Shocked by the filth and poverty of the Chinese and convinced that their physiognomies signified an interior degradation, Taylor delivered his devastating verdict: “It is my deliberate opinion that the Chinese are, morally, the most debased people on the face of the earth.” He claimed that beneath the surface he had found “deeps on deeps of depravity so shocking and horrible, that their character cannot even be hinted.” These “dark shadows” were sufficient “to inspire me with a powerful aversion to the Chinese race.” 47

As devastating as this assessment was, Taylor went yet further, applying it to Chinese immigration to the United States, a domestic issue there that was gathering increasing importance as the century progressed. In the 1850s, the arrival of Chinese laborers and gold miners out in the American West was just beginning to receive nationwide attention. The Chinese populations in California still amounted to only several thousand, but Taylor was ready to sound a clarion call to action. “Their touch is pollution,” he said, and “justice to our own race demands that they should not be allowed to settle on our soil.” In a fashion that must have been upsetting both to the immigrants themselves and to the Western business interests that coveted Chinese labor, Taylor at an early stage gave prominent voice to what would soon become a familiar argument for an exclusionary immigration policy. 48

How can we account for his extreme view? In addition to physiognomy, the crises afflicting Shanghai in the 1850s merit attention. No doubt, Taylor did observe much poverty and squalor in and around the city. His error, though, lay in his insistence on imputing China’s problems to innate racial characteristics while ignoring the unique historical circumstances in which he found himself—China was in the throes of a massive internal rebellion. While he did not witness any of the actual carnage wrought by the rebellion, as Shanghai was not attacked by the rebel armies during his brief stay, the city was still far from being immune to strife and turmoil. Along with the Taiping Rebellion that raged to the south and to the west, a related armed uprising started by the local Small-Sword Society also destabilized areas near Shanghai. As a travel writer, Taylor might have observed the devastating impact of these revolts on the people and landscape and incorporated it into his writings.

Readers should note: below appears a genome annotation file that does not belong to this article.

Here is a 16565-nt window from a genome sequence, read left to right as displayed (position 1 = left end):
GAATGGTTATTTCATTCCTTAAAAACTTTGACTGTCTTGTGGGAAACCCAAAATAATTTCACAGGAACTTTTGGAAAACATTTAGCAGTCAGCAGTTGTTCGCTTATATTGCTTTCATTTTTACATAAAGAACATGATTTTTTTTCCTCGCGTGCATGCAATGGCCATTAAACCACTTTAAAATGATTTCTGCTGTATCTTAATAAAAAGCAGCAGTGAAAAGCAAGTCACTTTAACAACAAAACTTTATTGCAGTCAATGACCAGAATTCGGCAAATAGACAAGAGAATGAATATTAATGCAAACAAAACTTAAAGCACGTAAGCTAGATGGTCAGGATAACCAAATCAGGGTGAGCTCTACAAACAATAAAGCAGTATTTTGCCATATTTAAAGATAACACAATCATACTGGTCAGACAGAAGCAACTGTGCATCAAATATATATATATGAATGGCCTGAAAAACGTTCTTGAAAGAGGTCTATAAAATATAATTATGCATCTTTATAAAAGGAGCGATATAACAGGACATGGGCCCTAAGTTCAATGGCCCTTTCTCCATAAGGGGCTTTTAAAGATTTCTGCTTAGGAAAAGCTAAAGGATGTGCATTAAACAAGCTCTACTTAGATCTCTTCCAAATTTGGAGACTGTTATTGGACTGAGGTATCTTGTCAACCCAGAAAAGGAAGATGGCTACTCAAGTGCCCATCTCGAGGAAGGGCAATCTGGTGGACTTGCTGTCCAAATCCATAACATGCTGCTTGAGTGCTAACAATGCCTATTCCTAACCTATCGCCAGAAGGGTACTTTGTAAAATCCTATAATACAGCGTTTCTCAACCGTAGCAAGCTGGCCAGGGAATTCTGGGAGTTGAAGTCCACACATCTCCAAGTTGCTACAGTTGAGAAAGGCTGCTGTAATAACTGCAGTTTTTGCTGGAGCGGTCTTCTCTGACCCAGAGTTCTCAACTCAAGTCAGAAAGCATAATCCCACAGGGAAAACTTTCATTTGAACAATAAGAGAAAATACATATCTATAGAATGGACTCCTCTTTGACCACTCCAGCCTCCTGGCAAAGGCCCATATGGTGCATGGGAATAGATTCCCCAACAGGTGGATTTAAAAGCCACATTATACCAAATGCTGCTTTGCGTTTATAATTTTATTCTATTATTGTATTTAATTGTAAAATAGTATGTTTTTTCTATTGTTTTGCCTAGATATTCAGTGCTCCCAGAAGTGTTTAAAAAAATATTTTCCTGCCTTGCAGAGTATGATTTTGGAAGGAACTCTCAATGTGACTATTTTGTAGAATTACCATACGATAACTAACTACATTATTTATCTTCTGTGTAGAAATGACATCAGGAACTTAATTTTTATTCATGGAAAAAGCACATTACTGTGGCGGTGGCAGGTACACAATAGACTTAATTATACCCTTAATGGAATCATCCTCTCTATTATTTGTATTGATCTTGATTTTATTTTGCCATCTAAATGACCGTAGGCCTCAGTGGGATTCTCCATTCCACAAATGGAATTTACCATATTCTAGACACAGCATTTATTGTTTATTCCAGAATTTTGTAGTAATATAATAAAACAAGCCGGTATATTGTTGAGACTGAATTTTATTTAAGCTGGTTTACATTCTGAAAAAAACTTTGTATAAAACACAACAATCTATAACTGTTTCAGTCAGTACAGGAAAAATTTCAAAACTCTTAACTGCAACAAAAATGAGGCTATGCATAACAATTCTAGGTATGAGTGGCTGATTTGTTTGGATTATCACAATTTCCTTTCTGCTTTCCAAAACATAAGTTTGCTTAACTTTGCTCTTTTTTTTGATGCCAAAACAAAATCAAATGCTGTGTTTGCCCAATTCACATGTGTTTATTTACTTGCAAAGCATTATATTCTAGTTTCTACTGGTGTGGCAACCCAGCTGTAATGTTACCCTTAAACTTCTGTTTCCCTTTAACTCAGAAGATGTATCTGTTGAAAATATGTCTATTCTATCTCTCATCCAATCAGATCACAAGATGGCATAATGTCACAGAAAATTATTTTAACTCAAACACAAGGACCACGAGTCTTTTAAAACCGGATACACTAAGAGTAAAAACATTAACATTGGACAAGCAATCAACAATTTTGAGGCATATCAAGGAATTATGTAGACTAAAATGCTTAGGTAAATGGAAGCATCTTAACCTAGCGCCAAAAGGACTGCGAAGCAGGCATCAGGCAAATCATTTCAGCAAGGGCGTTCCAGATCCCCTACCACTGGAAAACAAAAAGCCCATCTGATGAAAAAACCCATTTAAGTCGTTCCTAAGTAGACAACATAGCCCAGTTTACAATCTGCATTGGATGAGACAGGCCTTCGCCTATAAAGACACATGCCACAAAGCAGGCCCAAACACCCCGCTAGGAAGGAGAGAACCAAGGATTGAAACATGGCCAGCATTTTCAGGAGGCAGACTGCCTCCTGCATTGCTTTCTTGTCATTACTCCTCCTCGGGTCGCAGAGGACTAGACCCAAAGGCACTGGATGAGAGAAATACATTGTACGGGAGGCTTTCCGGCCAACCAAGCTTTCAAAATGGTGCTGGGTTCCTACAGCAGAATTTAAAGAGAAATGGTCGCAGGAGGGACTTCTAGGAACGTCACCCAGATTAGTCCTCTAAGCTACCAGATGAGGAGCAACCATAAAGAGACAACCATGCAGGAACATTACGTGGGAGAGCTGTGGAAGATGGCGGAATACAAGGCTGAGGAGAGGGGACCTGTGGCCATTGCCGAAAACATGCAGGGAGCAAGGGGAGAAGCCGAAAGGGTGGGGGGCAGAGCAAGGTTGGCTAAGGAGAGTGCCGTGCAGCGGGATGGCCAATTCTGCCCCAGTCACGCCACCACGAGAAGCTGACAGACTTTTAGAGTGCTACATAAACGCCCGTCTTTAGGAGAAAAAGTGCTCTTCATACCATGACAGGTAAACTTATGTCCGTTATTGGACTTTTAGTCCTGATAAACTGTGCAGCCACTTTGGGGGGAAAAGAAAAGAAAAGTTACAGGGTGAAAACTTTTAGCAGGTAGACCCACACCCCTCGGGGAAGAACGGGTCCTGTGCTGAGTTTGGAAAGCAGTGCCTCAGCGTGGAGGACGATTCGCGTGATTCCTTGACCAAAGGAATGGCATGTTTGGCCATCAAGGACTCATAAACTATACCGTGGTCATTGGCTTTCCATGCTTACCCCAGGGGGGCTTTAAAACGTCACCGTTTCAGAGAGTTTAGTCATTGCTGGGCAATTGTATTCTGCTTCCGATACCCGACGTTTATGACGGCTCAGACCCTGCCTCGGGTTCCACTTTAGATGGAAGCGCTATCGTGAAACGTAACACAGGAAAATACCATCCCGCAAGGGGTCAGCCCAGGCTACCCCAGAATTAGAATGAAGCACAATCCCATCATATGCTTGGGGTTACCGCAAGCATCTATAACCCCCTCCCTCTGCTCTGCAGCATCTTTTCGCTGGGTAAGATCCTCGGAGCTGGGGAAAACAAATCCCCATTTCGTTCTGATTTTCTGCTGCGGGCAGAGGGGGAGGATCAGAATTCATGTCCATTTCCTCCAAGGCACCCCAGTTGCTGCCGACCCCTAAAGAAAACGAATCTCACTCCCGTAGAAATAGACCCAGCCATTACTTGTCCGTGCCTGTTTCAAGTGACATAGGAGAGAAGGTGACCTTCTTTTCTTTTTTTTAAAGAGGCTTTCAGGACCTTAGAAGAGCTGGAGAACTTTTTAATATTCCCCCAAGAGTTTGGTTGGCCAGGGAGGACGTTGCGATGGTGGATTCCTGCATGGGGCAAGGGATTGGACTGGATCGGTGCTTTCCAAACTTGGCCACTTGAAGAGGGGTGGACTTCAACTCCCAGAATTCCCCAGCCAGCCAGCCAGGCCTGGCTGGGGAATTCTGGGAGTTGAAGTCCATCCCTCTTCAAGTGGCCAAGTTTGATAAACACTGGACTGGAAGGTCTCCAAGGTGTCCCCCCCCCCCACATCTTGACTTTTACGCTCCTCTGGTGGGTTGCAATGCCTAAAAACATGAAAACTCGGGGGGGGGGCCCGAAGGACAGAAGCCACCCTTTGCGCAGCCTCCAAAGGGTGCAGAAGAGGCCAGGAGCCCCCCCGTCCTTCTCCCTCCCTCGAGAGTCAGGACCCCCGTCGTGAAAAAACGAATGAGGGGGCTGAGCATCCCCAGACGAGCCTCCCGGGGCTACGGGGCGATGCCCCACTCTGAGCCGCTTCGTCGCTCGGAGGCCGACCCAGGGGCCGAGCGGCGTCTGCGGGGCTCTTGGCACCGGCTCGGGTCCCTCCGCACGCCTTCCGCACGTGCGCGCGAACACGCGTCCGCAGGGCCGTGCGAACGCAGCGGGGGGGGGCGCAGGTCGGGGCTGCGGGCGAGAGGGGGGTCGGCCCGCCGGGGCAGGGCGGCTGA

Before the onset of war, the Yangtze Valley region had been noted for the vibrant trade that flourished along its river ways. The Taiping Rebellion now disrupted commerce and caused mass unemployment. 49 Many area residents fled their farms and villages to avoid either the war or the ruthless looting practiced by armies on the move. 50 As a result, Shanghai experienced a massive influx of refugees, men and women seeking work and shelter until the various armed struggles abated. When these fugitives and castaways descended on the city, they collided with an economy and a physical infrastructure that were utterly incapable of absorbing their numbers. And so with the sudden surge in population came the inevitable concomitants: crowding, unemployment, vagrancy, extreme poverty, and disease. 51 In sum, many of the horrible scenes of filth and poverty witnessed by Taylor flowed not out of the racial character of the Chinese, as he believed, but rather out of the massive dislocation of a nation in a state of upheaval.

While enduring the chaos caused by the Taiping Rebellion, the region was also starting to feel the ill effects of the Opium War when Taylor visited. Between 1843 and 1857, the amount of opium streaming into the Shanghai area quadrupled. 52 Economically, opium traders were slowly weakening China’s markets by siphoning off the nation’s stores of silver. Socially, the opium trade was placing undue stress on families and communities, as individuals who had once been productive members of society were now reduced to illness and poverty through their addiction. En route to Japan, Taylor received a graphic lesson of the drug’s ill effects when he watched Samuel Wells Williams’s Chinese teacher, “Old Sieh,” deteriorate and die: